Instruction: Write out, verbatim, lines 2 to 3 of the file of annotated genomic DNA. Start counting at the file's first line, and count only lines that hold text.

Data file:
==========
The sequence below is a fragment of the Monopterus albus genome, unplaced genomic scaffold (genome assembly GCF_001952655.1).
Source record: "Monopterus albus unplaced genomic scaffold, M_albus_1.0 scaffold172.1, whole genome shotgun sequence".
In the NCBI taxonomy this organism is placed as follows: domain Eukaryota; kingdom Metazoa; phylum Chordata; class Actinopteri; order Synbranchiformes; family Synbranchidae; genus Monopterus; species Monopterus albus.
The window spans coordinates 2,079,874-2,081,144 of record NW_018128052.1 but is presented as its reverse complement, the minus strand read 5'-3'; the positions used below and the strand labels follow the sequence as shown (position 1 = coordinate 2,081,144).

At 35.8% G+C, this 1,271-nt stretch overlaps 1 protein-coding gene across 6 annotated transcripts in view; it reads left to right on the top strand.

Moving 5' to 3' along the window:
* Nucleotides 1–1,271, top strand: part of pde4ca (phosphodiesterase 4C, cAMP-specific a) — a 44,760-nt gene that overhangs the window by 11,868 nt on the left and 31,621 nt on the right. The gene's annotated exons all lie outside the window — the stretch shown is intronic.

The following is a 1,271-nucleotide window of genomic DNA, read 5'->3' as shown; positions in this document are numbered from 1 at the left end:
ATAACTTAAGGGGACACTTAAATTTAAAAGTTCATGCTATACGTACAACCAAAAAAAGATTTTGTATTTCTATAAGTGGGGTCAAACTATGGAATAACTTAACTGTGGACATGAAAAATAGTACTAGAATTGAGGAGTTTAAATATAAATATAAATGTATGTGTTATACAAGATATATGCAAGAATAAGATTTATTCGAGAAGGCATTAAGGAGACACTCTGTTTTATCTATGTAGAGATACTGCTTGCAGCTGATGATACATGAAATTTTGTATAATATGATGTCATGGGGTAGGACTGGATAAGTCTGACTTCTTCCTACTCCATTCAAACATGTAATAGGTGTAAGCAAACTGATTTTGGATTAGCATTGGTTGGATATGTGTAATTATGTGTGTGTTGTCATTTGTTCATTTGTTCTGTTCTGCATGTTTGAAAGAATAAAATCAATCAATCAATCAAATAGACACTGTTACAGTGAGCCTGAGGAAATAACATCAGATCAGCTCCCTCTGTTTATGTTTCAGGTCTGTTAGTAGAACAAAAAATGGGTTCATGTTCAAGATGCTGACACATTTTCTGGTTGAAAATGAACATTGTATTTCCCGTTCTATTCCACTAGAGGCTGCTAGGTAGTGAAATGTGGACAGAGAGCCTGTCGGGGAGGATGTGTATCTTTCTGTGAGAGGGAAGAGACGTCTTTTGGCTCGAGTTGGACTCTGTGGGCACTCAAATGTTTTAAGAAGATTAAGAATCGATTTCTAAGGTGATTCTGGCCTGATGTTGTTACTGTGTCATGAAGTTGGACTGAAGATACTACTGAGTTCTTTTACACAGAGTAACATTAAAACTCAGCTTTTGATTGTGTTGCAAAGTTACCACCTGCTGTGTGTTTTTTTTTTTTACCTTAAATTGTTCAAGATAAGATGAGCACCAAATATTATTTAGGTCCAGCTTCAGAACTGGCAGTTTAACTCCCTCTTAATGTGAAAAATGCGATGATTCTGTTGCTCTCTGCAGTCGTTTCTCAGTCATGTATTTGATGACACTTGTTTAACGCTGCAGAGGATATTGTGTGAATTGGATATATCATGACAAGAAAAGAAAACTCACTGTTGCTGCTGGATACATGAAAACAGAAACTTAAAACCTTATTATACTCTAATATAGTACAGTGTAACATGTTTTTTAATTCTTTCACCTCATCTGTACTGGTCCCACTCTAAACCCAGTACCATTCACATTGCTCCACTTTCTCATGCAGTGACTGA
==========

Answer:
Source record: "Monopterus albus unplaced genomic scaffold, M_albus_1.0 scaffold172.1, whole genome shotgun sequence".
In the NCBI taxonomy this organism is placed as follows: domain Eukaryota; kingdom Metazoa; phylum Chordata; class Actinopteri; order Synbranchiformes; family Synbranchidae; genus Monopterus; species Monopterus albus.